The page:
- Are you on Facebook or Twitter? Use social media to promote safe sleep.
- Request a SIDS Awareness proclamation from your local elected officials (city or county government).
We can help you get started on these ideas. The North Carolina Healthy Start Foundation promotes safe sleep throughout the year by providing free educational materials, professional support, education and training across the state. Visit www.nchealthystart.org to get more information about the
N.C. Infant Safe Sleep campaign or to order materials. Contact Marta Pirzadeh at email@example.com or 919-828-1819 for more information or ideas about promoting infant safe sleep in your community.
Before some of them smiled, crawled, walked or uttered their first word in 2009, 7.9 infants per 1,000 live births in North Carolina died before their first birthday. There were 1,006 infant deaths in 2009, which equates to almost three deaths per day. Charmaine Purdum, RICHES member and Executive Director of the Guilford County Coalition on Infant Mortality, is all too familiar with the state’s infant mortality rate. For nearly 18 years, Purdum has worked tirelessly to improve the birth outcomes in Guilford County through community education and advocacy.
Purdum's drive comes from her passion for babies and making a difference in the lives of others. "I struggled with infertility for almost 10 years and I felt that if I could never get pregnant at least I could help others have a healthy baby," she said.
Established in 1990, the Guilford County Coalition on Infant Mortality formed in response to North Carolina's ranking in the late 80's as the worst state in the nation for infant deaths. Purdum believes the Coalition's Adopt-A-Mom program has played a significant role in reducing the infant mortality rate in Guilford County. The Adopt-A-Mom program, which has received funding from the North Carolina Healthy Start Foundation's Small Community Grants program in the past, offers prenatal care to women who are not eligible for Medicaid or lack private insurance or personal funds to pay for prenatal care.
"Prematurity and low birthweight are the leading causes of death among children less than one year of age in Guilford County," she said. "This program ensures that all moms in Guilford County have access to prenatal care." Since its inception in 1991, the Adopt-A-Mom program has served 4,174 women in Guilford County. Of those who completed the program an overwhelming 90 percent of the infants were born full-term.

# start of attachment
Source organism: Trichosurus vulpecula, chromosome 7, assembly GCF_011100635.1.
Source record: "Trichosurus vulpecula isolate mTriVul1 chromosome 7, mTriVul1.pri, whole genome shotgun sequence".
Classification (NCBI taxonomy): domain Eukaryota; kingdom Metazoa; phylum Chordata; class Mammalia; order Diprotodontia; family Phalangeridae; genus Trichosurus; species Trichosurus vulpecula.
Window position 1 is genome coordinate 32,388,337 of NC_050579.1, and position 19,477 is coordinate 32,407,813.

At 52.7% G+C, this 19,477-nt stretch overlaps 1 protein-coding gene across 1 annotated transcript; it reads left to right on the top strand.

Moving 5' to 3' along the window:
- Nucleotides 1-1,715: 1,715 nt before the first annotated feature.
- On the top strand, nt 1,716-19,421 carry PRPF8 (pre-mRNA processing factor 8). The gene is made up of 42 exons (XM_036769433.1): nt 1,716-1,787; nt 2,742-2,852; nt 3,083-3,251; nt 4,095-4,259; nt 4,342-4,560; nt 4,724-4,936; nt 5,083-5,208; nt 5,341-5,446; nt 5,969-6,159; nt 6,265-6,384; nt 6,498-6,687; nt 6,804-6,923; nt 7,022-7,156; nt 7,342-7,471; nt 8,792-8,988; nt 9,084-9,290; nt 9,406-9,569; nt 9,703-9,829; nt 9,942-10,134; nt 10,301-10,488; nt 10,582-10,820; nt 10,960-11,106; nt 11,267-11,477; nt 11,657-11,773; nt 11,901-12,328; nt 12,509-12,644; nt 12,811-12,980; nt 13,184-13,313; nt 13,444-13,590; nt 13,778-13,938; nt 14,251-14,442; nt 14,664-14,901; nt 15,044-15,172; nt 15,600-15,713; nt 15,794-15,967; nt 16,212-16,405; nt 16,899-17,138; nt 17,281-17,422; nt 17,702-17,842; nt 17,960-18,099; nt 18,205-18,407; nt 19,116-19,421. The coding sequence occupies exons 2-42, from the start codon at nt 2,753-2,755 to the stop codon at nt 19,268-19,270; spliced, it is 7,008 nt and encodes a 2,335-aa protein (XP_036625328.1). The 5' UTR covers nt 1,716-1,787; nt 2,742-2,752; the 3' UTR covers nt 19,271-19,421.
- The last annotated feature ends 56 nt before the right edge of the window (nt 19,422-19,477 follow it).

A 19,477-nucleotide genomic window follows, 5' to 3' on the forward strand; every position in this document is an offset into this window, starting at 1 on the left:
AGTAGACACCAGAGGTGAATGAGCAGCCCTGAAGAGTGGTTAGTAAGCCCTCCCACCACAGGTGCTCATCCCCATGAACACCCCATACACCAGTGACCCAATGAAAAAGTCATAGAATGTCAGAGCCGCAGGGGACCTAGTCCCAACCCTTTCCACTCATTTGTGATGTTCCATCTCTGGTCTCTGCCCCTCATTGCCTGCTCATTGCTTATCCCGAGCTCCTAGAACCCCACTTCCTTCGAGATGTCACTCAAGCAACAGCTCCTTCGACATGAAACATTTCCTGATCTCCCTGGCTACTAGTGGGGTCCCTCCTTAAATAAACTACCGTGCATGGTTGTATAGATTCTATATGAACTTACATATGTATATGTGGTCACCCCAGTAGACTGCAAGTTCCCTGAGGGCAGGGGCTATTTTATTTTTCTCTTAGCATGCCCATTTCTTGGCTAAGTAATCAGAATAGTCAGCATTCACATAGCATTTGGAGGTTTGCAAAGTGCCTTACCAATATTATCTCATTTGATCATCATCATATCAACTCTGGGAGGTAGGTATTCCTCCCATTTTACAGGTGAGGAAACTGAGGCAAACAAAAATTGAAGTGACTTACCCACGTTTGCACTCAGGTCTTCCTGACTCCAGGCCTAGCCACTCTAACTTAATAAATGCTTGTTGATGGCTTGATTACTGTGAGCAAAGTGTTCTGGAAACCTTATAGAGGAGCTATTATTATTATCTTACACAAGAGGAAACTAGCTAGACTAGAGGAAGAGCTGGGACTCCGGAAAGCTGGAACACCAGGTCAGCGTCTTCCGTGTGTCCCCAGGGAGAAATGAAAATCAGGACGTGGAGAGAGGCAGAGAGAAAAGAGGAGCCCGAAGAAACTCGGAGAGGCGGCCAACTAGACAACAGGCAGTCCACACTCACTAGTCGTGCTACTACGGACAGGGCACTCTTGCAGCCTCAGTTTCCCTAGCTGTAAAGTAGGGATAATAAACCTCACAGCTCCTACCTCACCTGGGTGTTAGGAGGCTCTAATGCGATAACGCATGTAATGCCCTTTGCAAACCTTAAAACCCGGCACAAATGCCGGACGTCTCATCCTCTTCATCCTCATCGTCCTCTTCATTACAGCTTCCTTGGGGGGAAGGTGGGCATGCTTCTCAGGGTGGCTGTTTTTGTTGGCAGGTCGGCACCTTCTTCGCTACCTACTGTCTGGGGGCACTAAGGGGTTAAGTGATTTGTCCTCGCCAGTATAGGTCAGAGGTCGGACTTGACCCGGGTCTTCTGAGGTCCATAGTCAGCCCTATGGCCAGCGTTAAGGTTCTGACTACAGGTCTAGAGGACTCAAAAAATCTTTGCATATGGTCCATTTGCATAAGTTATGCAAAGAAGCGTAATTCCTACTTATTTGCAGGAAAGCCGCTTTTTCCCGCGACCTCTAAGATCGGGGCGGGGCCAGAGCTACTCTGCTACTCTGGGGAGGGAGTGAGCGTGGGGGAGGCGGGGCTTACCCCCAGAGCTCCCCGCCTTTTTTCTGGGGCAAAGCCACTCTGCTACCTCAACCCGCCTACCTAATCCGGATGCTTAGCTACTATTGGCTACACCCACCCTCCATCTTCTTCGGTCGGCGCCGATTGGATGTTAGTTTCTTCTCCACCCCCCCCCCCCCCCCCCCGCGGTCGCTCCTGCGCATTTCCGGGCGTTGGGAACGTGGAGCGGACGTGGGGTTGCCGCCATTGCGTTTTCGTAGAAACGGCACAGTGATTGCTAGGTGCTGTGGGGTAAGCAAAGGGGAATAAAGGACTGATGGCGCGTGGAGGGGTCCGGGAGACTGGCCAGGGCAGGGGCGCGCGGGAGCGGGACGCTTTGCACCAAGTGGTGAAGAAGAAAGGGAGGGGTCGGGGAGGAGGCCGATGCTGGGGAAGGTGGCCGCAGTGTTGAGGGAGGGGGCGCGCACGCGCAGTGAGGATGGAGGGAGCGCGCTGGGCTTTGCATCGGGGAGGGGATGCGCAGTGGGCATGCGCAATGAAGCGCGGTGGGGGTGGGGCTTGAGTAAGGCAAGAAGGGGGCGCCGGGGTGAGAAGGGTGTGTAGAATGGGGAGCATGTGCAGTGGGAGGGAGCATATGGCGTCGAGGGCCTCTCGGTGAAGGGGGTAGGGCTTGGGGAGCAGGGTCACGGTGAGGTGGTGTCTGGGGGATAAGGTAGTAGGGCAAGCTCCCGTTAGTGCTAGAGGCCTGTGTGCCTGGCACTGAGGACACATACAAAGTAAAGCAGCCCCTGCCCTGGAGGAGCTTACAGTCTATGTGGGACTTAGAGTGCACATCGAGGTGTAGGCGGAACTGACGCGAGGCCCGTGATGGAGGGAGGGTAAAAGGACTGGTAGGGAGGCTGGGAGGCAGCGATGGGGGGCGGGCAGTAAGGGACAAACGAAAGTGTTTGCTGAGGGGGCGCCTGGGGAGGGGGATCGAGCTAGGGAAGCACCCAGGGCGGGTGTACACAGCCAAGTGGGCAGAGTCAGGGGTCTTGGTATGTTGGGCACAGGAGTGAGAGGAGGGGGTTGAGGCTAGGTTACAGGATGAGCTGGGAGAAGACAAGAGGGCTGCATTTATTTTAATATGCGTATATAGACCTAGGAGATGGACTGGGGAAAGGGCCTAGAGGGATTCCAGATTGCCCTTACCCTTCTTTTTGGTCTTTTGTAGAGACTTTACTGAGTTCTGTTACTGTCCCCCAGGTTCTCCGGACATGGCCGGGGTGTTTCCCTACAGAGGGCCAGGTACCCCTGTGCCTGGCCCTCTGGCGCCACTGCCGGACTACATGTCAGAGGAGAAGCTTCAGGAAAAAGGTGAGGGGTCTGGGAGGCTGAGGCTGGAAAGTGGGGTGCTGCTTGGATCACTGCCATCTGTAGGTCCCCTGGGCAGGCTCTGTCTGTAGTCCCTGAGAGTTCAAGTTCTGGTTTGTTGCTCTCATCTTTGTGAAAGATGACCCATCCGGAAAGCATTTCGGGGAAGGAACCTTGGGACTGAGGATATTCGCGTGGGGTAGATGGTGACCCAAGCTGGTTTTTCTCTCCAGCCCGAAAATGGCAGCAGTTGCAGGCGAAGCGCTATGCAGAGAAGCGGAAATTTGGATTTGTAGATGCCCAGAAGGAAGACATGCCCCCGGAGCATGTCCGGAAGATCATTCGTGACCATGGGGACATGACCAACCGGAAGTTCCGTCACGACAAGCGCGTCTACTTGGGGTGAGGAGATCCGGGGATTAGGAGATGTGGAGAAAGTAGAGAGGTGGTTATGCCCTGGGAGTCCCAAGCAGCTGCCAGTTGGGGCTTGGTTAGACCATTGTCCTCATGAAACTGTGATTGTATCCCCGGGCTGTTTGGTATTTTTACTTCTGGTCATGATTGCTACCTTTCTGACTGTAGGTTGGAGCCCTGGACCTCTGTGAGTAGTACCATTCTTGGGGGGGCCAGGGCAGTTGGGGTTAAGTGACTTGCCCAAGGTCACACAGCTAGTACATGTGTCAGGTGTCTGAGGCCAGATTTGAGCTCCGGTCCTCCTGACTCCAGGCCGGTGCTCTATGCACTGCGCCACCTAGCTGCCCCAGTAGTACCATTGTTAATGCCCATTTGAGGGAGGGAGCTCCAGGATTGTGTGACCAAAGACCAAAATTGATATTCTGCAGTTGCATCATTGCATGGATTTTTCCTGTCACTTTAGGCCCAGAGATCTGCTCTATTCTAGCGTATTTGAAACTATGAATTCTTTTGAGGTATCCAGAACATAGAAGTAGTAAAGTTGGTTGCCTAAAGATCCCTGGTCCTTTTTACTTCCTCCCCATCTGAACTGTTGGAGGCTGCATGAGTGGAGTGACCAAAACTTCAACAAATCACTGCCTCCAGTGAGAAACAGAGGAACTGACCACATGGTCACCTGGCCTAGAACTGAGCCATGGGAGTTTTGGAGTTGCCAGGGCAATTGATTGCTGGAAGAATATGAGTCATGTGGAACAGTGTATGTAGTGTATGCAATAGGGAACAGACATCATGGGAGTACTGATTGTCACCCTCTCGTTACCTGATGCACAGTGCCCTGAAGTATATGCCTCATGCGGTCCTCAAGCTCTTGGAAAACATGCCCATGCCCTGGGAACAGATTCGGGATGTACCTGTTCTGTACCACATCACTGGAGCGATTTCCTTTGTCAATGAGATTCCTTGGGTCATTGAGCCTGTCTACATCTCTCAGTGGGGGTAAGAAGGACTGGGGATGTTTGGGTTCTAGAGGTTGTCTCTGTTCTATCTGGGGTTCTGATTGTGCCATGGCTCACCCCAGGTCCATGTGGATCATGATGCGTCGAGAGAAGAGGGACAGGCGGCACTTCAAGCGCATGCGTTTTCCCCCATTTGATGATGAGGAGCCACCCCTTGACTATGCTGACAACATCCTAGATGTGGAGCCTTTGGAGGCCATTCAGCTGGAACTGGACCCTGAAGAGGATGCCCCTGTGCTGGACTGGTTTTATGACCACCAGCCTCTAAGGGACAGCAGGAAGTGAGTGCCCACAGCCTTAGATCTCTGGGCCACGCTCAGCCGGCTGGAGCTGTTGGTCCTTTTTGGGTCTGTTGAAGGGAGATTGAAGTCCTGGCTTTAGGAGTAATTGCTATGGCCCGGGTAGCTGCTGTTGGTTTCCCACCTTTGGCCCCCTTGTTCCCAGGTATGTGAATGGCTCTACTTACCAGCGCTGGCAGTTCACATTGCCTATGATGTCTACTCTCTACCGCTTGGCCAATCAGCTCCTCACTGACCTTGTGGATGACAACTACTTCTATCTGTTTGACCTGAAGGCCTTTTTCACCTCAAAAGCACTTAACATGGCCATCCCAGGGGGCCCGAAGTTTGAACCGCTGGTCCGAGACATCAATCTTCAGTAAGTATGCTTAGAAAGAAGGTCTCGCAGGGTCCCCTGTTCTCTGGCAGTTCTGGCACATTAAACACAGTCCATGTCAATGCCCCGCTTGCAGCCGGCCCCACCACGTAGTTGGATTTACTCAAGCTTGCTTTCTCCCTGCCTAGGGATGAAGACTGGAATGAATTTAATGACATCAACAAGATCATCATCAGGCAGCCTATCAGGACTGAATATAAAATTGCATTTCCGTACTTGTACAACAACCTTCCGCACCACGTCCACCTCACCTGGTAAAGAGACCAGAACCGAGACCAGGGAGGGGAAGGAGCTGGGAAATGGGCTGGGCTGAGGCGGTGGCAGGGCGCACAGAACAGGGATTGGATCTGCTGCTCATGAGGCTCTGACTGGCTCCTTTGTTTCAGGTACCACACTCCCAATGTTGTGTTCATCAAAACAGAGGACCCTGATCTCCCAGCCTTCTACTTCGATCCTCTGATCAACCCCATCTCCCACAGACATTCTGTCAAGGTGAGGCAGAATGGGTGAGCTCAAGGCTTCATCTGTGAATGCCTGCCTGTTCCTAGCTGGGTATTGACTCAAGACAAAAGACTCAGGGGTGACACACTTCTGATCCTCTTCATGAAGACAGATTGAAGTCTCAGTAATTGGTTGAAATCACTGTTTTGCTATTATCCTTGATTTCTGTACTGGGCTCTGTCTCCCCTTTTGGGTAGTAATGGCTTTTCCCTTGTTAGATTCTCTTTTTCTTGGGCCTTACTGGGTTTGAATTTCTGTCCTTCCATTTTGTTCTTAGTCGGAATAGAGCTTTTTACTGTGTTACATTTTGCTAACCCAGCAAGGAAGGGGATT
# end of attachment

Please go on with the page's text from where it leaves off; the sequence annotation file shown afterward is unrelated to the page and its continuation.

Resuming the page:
Purdum encourages her clients to join the Moms Matter "Centering" Interconception group. This new Coalition program hosts meetings of mothers who meet on a regular basis during and after pregnancy to support each other and their babies. Participants learn about the importance of prenatal vitamins, maintaining a healthy diet while pregnant, and the benefits of breastfeeding. Purdam says the Coalition plans to incorporate information from the North Carolina Healthy Start Foundation's RICHES Health Journal Tool Kit and use the My Health Journal to better educate participants on important women's health issues and help them keep track of their medical information.
As a recipient of the Monroe E Trout Premier Cares Award for the improvement of healthcare for the medically underserved, Purdum is proud of what the Coalition has achieved thus far, but looks forward to accomplishing more in the future.
"As a mother of two adopted boys, life is good and I am so happy and grateful to help others have a happy ending," she said. "It’s exciting to be in the arena of making a difference in the overall health of your community."
Infant Mortality and the "Hispanic Paradox"
Consider these statistics: 62% of Latinas in North Carolina do not have health insurance, 32% start prenatal care late and 78% of Latinas do not take a daily multivitamin with folic acid. Latinas accounted for 16% of all births in 2009 and despite the socioeconomic barriers that they face they have good birth outcomes, such as a low infant mortality rate. How is this possible? The phenomenon is known as the Hispanic Paradox.
In 2009, North Carolina had an infant mortality rate of 7.9 and the rate for Latinas was 5.8. The rate for the period 2007-2009 was 6.3 deaths per 1,000 live births. The rate for African Americans was more than twice as high at 14.5. Latinas also tend to have a lower rate of births that are low birthweight. Part of the explanation given for these positive health outcomes is that recent immigrants are less likely to engage in unhealthy behaviors such as drinking and smoking, and more likely to follow healthy behaviors such as breastfeeding their infants. For example, only 1.2% of Latinas reported smoking during pregnancy and 87% of Latina mothers reported breastfeeding for some amount of time.
The Hispanic Paradox of good health outcomes despite the socioeconomic disadvantages faced by Latinas has been studied extensively and found to be true in particular for Mexican-American immigrants but not so true for Puerto Ricans. This is a reminder that even though Latinos share common traits, such as language, religion and some cultural beliefs, they also have a range of experiences and these experiences influence their health and health behaviors.